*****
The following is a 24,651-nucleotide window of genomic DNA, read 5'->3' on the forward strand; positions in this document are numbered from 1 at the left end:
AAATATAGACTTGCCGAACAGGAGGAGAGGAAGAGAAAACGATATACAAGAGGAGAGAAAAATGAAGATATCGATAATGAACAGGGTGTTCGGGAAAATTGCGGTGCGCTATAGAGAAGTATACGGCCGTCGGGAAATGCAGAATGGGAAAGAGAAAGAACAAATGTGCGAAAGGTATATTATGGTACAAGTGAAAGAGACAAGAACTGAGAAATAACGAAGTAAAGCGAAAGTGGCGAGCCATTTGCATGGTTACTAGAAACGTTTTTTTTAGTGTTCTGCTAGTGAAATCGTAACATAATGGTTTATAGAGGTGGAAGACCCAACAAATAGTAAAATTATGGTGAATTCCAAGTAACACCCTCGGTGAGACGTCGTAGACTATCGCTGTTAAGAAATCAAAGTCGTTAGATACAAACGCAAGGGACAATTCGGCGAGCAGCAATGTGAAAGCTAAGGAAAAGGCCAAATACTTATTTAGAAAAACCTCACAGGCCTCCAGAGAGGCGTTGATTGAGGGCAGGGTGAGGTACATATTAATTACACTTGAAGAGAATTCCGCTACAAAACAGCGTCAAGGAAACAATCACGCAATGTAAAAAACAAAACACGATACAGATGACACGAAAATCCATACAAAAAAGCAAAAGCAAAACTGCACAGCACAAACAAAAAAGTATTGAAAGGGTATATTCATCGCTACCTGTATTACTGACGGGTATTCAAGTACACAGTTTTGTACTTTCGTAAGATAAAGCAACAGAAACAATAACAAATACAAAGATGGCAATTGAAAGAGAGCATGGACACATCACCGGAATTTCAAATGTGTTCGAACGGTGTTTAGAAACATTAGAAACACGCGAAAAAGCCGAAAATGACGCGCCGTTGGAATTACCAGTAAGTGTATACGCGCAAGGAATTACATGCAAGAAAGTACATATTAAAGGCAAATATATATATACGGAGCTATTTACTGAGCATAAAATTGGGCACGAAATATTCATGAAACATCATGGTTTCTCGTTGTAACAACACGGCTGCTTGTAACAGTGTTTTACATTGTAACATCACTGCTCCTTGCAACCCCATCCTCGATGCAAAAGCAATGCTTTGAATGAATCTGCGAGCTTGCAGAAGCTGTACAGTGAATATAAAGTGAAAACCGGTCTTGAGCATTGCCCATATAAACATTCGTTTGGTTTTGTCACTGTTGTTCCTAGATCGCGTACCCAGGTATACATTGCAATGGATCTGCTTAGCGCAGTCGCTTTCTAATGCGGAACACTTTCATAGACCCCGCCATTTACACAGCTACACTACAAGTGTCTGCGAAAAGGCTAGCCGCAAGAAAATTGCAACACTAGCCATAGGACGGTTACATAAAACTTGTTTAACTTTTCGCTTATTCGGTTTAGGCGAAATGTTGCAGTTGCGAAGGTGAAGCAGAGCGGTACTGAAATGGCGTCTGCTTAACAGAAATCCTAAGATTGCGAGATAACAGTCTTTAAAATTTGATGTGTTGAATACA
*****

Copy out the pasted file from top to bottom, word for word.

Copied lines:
The following is a 24,651-nucleotide window of genomic DNA, read 5'->3' on the forward strand; positions in this document are numbered from 1 at the left end:
AAATATAGACTTGCCGAACAGGAGGAGAGGAAGAGAAAACGATATACAAGAGGAGAGAAAAATGAAGATATCGATAATGAACAGGGTGTTCGGGAAAATTGCGGTGCGCTATAGAGAAGTATACGGCCGTCGGGAAATGCAGAATGGGAAAGAGAAAGAACAAATGTGCGAAAGGTATATTATGGTACAAGTGAAAGAGACAAGAACTGAGAAATAACGAAGTAAAGCGAAAGTGGCGAGCCATTTGCATGGTTACTAGAAACGTTTTTTTTAGTGTTCTGCTAGTGAAATCGTAACATAATGGTTTATAGAGGTGGAAGACCCAACAAATAGTAAAATTATGGTGAATTCCAAGTAACACCCTCGGTGAGACGTCGTAGACTATCGCTGTTAAGAAATCAAAGTCGTTAGATACAAACGCAAGGGACAATTCGGCGAGCAGCAATGTGAAAGCTAAGGAAAAGGCCAAATACTTATTTAGAAAAACCTCACAGGCCTCCAGAGAGGCGTTGATTGAGGGCAGGGTGAGGTACATATTAATTACACTTGAAGAGAATTCCGCTACAAAACAGCGTCAAGGAAACAATCACGCAATGTAAAAAACAAAACACGATACAGATGACACGAAAATCCATACAAAAAAGCAAAAGCAAAACTGCACAGCACAAACAAAAAAGTATTGAAAGGGTATATTCATCGCTACCTGTATTACTGACGGGTATTCAAGTACACAGTTTTGTACTTTCGTAAGATAAAGCAACAGAAACAATAACAAATACAAAGATGGCAATTGAAAGAGAGCATGGACACATCACCGGAATTTCAAATGTGTTCGAACGGTGTTTAGAAACATTAGAAACACGCGAAAAAGCCGAAAATGACGCGCCGTTGGAATTACCAGTAAGTGTATACGCGCAAGGAATTACATGCAAGAAAGTACATATTAAAGGCAAATATATATATACGGAGCTATTTACTGAGCATAAAATTGGGCACGAAATATTCATGAAACATCATGGTTTCTCGTTGTAACAACACGGCTGCTTGTAACAGTGTTTTACATTGTAACATCACTGCTCCTTGCAACCCCATCCTCGATGCAAAAGCAATGCTTTGAATGAATCTGCGAGCTTGCAGAAGCTGTACAGTGAATATAAAGTGAAAACCGGTCTTGAGCATTGCCCATATAAACATTCGTTTGGTTTTGTCACTGTTGTTCCTAGATCGCGTACCCAGGTATACATTGCAATGGATCTGCTTAGCGCAGTCGCTTTCTAATGCGGAACACTTTCATAGACCCCGCCATTTACACAGCTACACTACAAGTGTCTGCGAAAAGGCTAGCCGCAAGAAAATTGCAACACTAGCCATAGGACGGTTACATAAAACTTGTTTAACTTTTCGCTTATTCGGTTTAGGCGAAATGTTGCAGTTGCGAAGGTGAAGCAGAGCGGTACTGAAATGGCGTCTGCTTAACAGAAATCCTAAGATTGCGAGATAACAGTCTTTAAAATTTGATGTGTTGAATACA